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The nightmare that's haunting Sadiq Khan - and cheering Zac Goldsmith

The memory of 2015 provides hope to Zac Goldsmith - and fear for Sadiq Khan. 

“Politicians,” the American diplomant John Bolton once observed, are “like generals – they tend to fight the last war.”

It’s the last war that is haunting many in Sadiq Khan’s campaign and giving hope to Zac Goldsmith’s team – that, just as the polls forecast a win for Ed Miliband but the voters delivered a majority for David Cameron, the polls putting Khan on course for a landslide victory will be proved wrong – and Goldsmith will be crowned mayor instead.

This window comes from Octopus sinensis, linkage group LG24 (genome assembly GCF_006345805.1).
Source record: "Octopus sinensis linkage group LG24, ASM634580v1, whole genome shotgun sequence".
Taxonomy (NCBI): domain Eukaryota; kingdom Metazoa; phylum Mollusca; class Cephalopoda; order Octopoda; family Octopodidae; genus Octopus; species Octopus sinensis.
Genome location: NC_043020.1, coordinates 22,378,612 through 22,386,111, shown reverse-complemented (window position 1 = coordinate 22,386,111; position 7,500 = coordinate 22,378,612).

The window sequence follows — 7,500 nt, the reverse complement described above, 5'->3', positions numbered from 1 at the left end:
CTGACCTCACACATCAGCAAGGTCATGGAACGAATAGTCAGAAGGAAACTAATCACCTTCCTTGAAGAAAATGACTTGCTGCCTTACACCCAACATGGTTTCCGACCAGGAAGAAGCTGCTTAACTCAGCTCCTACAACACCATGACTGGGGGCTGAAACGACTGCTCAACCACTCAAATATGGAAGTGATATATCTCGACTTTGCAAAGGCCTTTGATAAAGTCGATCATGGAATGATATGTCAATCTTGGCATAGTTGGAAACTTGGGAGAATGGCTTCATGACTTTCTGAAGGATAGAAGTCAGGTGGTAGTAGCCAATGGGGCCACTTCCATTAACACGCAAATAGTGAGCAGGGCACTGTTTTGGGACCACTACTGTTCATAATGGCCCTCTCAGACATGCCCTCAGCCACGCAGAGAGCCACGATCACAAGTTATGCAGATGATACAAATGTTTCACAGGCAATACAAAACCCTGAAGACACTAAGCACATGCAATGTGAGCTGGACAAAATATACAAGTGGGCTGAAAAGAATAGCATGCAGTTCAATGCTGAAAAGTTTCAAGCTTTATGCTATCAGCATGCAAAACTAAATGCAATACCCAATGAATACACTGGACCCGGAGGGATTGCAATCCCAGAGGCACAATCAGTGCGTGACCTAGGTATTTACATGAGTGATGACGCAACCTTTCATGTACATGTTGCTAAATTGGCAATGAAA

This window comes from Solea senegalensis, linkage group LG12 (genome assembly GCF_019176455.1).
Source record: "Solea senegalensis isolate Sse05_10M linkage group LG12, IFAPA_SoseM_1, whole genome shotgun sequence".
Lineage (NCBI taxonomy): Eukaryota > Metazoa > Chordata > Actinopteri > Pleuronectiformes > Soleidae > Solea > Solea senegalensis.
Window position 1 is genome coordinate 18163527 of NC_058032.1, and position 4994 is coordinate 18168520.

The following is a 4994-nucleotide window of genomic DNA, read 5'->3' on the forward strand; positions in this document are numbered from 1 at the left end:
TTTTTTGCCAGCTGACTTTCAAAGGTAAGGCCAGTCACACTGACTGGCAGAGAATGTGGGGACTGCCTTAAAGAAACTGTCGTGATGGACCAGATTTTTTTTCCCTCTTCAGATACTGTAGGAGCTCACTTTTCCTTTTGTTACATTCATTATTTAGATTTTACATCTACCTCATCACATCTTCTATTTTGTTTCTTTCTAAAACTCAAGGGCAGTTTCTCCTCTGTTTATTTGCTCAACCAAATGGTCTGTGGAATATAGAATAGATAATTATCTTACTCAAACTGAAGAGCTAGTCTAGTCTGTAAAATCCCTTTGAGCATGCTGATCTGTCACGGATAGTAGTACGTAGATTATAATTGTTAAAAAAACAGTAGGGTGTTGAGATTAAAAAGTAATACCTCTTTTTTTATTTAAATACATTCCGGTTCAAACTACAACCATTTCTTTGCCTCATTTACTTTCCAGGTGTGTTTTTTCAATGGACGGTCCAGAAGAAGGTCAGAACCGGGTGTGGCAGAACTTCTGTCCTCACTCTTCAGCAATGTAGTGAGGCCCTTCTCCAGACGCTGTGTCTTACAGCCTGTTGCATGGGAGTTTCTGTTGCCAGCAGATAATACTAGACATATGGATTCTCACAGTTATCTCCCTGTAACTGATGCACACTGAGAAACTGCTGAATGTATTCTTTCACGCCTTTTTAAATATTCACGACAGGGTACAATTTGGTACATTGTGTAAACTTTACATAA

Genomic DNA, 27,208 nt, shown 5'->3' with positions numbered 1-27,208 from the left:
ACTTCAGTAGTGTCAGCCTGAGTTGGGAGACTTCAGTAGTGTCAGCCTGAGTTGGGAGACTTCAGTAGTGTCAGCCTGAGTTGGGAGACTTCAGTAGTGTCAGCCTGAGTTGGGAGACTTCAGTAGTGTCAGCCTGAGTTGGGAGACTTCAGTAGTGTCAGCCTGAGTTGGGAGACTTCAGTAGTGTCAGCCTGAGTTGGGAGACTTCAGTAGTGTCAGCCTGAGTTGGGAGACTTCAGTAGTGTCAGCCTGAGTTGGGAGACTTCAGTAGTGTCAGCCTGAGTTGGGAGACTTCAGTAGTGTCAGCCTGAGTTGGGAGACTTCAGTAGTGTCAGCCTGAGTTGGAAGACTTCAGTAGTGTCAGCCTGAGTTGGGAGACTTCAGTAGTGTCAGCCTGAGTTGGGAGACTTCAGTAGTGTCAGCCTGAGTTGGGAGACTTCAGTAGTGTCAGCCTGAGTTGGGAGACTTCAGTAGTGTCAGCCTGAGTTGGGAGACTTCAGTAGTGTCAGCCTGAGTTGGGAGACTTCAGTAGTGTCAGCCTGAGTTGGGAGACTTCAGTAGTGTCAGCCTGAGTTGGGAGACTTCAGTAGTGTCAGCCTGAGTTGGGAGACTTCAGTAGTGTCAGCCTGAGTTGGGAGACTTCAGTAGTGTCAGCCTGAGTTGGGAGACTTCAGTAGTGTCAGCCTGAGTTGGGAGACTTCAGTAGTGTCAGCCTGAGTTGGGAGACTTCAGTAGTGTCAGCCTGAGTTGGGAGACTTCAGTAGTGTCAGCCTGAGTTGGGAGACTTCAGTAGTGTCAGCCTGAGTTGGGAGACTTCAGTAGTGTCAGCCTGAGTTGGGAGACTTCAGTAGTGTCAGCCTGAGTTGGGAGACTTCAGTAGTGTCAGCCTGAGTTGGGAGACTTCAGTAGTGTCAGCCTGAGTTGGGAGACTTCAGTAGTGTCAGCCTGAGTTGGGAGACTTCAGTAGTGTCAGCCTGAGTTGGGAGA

The campaign even follows a similar script – on the one hand, you have an OId Etonian, widely criticised for running a low-energy campaign, against a politician from Labour’s soft left. Just as the Conservatives use the fear of a Labour-SNP to hammer Labour and their own coalition partners, Goldsmith is now using Khan’s decision to nominate Jeremy Corbyn and a series of politicians who Khan has shared a platform with to attack Labour’s mayoral candidate. And the drip-drip of hostile headlines from the Evening Standard may further eat into Khan’s vote share – yesterday, the paper splashed with Cameron’s warning that “Britain would pay the price” should Labour triumph in London.

Will it work? That, as with most second-order elections, turnout will be key, means that going into the final straight in possession of a double-digit lead is a double-edged sword  for Khan. His voters may be more likely to give it miss on polling day – however, Khan has – at least according to the polls – a big cushion.